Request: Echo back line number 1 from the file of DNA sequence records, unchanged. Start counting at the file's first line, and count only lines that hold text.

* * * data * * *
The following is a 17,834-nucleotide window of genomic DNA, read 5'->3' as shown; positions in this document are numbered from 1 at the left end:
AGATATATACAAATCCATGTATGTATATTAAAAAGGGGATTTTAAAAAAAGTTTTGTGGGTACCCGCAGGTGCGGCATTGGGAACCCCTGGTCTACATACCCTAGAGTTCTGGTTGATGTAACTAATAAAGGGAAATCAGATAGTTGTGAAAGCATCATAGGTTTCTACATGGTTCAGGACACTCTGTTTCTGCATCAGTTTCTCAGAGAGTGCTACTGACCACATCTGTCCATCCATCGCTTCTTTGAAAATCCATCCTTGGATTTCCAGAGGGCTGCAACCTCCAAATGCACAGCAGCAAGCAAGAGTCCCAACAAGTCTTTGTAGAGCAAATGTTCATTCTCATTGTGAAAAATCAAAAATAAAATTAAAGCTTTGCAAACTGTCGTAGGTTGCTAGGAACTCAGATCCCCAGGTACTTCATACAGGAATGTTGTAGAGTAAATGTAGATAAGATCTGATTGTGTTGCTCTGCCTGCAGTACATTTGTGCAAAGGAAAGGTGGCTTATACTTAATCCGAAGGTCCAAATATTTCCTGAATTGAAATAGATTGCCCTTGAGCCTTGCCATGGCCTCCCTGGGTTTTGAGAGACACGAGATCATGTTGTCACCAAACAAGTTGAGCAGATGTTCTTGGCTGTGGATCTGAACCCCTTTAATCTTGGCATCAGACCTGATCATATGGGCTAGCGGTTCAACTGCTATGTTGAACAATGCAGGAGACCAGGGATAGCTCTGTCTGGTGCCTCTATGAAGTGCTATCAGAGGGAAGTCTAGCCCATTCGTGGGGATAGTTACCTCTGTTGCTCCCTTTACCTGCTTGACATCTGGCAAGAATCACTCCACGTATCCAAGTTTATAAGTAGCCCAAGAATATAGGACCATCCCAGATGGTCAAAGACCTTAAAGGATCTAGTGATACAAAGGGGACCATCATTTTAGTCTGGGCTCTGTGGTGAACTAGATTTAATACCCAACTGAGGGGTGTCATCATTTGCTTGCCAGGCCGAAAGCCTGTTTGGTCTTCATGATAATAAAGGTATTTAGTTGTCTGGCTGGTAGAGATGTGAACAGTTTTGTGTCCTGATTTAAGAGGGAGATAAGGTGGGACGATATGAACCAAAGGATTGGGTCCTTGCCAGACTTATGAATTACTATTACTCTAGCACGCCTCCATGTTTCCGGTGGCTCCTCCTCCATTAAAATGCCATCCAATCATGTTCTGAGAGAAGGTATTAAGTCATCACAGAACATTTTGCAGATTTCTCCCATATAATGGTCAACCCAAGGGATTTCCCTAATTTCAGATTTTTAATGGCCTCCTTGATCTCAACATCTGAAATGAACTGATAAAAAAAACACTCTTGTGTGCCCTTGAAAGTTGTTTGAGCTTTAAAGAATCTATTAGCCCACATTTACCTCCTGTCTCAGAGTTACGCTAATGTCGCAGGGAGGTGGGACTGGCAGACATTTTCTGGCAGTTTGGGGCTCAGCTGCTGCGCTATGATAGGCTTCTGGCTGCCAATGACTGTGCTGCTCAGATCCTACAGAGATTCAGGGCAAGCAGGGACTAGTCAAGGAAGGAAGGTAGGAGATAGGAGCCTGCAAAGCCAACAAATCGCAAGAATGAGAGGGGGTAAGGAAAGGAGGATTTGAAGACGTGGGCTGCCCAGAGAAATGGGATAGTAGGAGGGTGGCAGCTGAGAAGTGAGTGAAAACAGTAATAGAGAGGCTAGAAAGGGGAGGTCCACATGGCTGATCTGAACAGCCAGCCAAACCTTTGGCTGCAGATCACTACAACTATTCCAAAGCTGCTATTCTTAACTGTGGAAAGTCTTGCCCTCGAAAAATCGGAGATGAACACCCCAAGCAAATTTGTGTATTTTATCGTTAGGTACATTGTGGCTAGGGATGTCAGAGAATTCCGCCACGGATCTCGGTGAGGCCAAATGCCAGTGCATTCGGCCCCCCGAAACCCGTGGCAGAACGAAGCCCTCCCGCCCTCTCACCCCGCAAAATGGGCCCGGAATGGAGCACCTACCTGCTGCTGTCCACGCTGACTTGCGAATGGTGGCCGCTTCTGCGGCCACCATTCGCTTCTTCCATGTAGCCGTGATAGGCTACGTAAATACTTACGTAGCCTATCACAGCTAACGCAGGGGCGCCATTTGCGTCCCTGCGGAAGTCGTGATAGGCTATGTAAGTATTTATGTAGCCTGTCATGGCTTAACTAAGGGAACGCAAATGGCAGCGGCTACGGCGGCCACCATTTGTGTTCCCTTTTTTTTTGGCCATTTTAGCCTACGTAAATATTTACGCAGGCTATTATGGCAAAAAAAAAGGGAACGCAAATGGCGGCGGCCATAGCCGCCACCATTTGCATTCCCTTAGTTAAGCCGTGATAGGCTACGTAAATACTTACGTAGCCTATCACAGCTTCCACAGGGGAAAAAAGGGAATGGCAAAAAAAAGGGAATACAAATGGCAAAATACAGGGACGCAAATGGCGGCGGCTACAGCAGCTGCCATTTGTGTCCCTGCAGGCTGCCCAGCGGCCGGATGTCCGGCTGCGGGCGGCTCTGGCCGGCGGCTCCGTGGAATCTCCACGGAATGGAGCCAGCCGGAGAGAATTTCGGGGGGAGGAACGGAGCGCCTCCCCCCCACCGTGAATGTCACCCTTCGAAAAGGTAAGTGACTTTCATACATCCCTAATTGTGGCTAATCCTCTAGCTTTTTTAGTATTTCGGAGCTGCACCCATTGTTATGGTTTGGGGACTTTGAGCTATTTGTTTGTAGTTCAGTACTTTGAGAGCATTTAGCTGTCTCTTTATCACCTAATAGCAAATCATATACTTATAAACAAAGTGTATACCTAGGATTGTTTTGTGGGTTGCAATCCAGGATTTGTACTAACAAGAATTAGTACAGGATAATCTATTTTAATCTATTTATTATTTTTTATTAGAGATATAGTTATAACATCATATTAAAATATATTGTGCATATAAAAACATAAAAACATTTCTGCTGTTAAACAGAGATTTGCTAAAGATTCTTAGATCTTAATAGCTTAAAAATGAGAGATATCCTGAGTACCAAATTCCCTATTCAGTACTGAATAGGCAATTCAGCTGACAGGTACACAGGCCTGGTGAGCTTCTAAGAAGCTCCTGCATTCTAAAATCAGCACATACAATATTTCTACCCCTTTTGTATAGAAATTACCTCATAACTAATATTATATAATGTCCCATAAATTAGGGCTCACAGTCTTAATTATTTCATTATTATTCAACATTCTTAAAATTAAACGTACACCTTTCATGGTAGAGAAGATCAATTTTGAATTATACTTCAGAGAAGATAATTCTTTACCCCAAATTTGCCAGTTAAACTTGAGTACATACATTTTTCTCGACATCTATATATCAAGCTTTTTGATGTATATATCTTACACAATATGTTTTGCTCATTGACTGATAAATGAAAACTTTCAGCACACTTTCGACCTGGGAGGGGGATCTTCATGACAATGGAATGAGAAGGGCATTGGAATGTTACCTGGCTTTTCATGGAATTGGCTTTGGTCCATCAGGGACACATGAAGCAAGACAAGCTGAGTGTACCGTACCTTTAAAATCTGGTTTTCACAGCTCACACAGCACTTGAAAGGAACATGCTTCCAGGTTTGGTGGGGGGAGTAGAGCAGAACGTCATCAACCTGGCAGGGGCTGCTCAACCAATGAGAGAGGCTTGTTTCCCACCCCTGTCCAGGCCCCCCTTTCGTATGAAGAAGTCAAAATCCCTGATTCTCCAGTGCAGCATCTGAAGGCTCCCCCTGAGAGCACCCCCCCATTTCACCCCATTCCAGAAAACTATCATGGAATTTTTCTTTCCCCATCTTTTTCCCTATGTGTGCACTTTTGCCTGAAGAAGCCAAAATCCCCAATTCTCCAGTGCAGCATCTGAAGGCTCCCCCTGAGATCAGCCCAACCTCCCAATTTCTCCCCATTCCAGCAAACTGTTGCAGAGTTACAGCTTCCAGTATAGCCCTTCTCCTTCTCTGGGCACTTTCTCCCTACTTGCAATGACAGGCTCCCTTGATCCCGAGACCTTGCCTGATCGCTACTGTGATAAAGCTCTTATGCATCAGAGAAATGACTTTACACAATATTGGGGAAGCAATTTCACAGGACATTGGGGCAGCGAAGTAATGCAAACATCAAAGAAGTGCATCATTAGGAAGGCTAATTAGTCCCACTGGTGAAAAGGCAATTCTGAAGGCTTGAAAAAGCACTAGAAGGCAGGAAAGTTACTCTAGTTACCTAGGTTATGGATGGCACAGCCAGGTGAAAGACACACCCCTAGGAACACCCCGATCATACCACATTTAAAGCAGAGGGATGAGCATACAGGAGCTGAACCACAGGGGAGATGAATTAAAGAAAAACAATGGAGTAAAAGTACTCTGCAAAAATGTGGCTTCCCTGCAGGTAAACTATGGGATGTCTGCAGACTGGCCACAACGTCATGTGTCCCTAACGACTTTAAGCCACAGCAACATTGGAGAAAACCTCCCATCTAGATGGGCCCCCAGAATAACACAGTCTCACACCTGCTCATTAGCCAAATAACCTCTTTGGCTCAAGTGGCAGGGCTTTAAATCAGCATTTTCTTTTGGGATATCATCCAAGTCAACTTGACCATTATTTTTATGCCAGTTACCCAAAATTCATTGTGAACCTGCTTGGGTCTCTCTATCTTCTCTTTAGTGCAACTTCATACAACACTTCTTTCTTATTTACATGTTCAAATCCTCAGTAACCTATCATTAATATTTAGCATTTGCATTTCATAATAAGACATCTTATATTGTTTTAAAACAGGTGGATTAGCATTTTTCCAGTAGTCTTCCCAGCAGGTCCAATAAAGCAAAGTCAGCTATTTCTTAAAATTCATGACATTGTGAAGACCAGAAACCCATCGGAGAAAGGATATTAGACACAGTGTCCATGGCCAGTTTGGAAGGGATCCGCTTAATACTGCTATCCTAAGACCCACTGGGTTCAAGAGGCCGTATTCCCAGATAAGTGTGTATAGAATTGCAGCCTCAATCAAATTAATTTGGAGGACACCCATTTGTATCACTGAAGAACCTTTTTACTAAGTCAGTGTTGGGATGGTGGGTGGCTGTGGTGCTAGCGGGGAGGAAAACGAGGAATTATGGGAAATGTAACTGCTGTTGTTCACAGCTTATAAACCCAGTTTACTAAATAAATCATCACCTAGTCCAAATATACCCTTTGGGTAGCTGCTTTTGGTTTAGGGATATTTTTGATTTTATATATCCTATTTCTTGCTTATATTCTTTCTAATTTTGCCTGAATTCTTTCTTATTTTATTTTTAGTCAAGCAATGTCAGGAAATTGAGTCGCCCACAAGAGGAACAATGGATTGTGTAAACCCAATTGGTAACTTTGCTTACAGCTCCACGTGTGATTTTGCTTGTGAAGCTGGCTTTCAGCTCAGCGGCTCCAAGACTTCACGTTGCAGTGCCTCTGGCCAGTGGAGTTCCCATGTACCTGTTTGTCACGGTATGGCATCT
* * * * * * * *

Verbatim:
The following is a 17,834-nucleotide window of genomic DNA, read 5'->3' as shown; positions in this document are numbered from 1 at the left end: